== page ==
House For Six

Tips For Getting the Perfect Cake-like Cut-Out Sugar Cookies

Deme Crinion2 Comments

My sister-in-law makes the best sugar cookies.  And I mean the BEST.  She was kind enough to let me share the recipe here awhile back (find the post here and a printable version of the recipe here)

I thought with her secret recipe in hand, I would just whip up a batch and soon be basking in the abundance of chewy frosted goodness.  But that's not exactly how it went down.

My shapes were more like indiscernible blobs and they were far more crunchy that her melt-in-your-mouth version.  What did I do wrong? I followed the recipe to the letter!

It turns out that cut-out sugar cookies are a bit of an art form....at least if you're picky about how you like them. It starts with a great recipe, but there are some key steps that will ensure you get soft, chewy shapes every time.

Looking back, I made a few newbie mistakes (like cutting the time the dough spent in the fridge). So after a few more attempts at this recipe and a few more tweaks, we now have a tried and true method that's an easy family favorite.

Now when I say "perfect", I don't mean those impeccably frosted masterpieces you almost don't want to bite into because they're so pretty.....although that's never stopped me in the end.   You're always going to get the unmistakably home-made looking variety around here.  But I promise you, they will taste amazing! 

Here's how we get soft, chewy sugar cookies (in identifiable shapes) every time....

1. Don't Overwork The Dough

I think this goes for most cookies/baking, but avoid over mixing and over working your dough.  I stop my mixer as soon as all the ingredients come together but are well integrated.  Since you're going to be rolling and handling this dough even more, do your best to avoid over mixing it in the bowl.  I work any lingering flour in by hand.

2.  Don't Skip The Fridge

Most sugar cookie dough needs to be chilled.  This not only helps the cookies keep their shape once cut out but it also prevents the cookies from being too crunchy.  So don't cheat!!  Our recipe calls for the dough to be chilled one hour.  If you're short on time, pop it in the freezer for 30 min, but DO NOT skip this step!  And also do number 3....

3.  Flatten the Dough Before Chilling

I used to just pop the dough into the fridge in a giant ball.  It took longer for the dough to fully chill and made it really difficult to roll out.  Now I lay out a long sheet of Press N Seal, dump the freshly mixed dough on top, then spread it out to a rectangular shape about 1 inch think. I make sure it's all wrapped up (usually needing one more sheet of Press N Seal) and pop it in the fridge.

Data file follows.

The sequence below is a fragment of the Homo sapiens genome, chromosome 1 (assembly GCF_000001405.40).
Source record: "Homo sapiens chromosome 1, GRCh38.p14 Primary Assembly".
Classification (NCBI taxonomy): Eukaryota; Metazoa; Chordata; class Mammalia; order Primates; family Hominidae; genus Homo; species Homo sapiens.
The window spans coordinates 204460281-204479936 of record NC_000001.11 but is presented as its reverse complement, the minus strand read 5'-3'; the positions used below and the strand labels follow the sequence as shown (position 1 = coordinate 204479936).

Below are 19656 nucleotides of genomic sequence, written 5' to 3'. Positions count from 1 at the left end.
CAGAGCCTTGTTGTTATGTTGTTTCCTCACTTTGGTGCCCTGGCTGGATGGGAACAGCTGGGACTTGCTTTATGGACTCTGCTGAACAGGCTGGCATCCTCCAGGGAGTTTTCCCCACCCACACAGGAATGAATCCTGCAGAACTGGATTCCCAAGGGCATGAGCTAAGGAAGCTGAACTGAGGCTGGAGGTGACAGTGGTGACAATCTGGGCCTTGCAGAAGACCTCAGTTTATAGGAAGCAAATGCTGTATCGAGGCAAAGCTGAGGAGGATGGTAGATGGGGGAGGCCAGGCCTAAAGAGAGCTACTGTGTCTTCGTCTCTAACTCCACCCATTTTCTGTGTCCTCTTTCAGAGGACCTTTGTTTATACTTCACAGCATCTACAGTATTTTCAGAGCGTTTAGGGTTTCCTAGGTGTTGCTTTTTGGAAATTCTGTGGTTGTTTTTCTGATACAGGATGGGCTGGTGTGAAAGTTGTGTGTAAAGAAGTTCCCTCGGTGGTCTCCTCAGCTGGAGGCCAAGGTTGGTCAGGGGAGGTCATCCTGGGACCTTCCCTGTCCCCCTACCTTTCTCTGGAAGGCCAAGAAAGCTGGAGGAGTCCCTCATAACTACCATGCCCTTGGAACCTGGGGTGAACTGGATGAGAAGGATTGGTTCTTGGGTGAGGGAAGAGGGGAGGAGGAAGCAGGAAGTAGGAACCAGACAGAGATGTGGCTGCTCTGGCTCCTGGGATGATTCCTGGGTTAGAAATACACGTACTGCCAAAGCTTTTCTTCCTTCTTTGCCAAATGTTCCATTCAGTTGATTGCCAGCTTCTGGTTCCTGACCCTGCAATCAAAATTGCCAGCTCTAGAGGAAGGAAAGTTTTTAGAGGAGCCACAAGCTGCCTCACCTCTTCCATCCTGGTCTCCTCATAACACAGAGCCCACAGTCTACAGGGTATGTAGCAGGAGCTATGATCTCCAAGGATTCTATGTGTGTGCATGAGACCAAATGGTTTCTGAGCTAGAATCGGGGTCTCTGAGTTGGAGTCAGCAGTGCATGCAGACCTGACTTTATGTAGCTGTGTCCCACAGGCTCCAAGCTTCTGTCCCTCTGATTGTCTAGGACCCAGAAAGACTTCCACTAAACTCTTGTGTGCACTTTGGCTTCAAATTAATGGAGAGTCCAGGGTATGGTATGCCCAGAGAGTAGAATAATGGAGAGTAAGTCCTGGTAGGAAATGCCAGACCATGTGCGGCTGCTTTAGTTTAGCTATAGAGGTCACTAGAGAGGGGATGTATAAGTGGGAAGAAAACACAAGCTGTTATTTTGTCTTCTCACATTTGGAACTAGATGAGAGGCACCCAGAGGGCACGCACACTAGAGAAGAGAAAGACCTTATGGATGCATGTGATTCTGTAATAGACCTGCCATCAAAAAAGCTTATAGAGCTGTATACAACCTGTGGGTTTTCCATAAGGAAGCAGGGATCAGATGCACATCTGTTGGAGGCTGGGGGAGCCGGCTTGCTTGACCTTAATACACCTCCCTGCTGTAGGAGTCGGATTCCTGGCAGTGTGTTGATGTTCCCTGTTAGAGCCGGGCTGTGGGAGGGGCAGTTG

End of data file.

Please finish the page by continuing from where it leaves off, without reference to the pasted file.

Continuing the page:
It chills much faster and more evenly...and it's much easier to roll out when it's time to bake!

4.  Not Too Thin

When it's time to roll out the dough I break off about a 1/3 chunk from my chilled rectangle and place it on a well floured cutting board or mat. 

 Roll out the dough as evenly as possible but not too thin.  The cookie will keep it's cut shape much better with a thicker dough and it will also give them that to-die-for cake like quality.  I aim for 1/4" thick

5. Dip Your Cutters In Flour

If you find your dough sticking to your cutter or having to wrestle it out, dip the cutter in a bit of flour first.  

6.  Maximize The Dough Space

Try to get your shapes as close as possible and use as much of the dough as you can the first time around. 

After that, ball up the extras, add some more flour, and roll out again.  I try not to do this more than 2 times with each piece of dough.  The more you work the dough the softer and warmer it gets....meaning the more likely it is to end up a flat cookie.

7.  Chill The Shapes In Waiting

Our recipe makes a pretty large amount of dough.  If I'm baking it all the same day, I will place the cut shapes on a sheet of parchment or wax paper and keep them in the fridge until I'm ready to pop them on the tray for the oven.  I have two insulated baking sheets that I swear by for cookies.  So, when I'm cooking large batches I often have to reuse a warm cookie sheet.  I wait until the very last second to put the shapes on from the fridge so the dough doesn't start to warm up or spread.

8.  Do Not Over Bake!!!

For a soft, chewy cookie, this is the most important tip!  And it took me awhile to figure out the right time on my oven for a cookie that was "just" done but not raw in the middle.  I promise to update this post with a pic of this but in the meantime, here's what I look for:

Wait until the center of the cookie no longer appears wet or shiny but do not let the edges brown

.  If I check the cookies and the center is still uncooked, I check it every minute after that and pull them as soon as the center is done. Smaller cookies will take less time and larger/thicker shapes take longer.

Once they have cooled completely you can frost away or save the frosting for another day.  Just be sure to store them in an air tight container.

9.  Break It Up

If even the mention of making sugar cookies from scratch feels completely overwhelming, try breaking up the steps over a few days.  We used to set aside a day for baking, but now I try to save myself some time and sanity.  I usually make a quick batch of dough the day before and store it in the fridge....the next day we'll cut out the shapes and bake....and the following day is for frosting.  It can be a messy job, especially if you get the littles involved, so spacing it out might just be the ticket to everyone living through the process.  And hey, you get delicious sugar cookies at the end of it! 

*I would love to hear from you veteran sugar cookie bakers!  What are your best tips?  I know some swear by certain baking sheets/pans/etc or maybe you have a special ingredient that makes your cookies out of this world.  Let's hear it! 

And good luck to anyone taking on some holiday baking this week!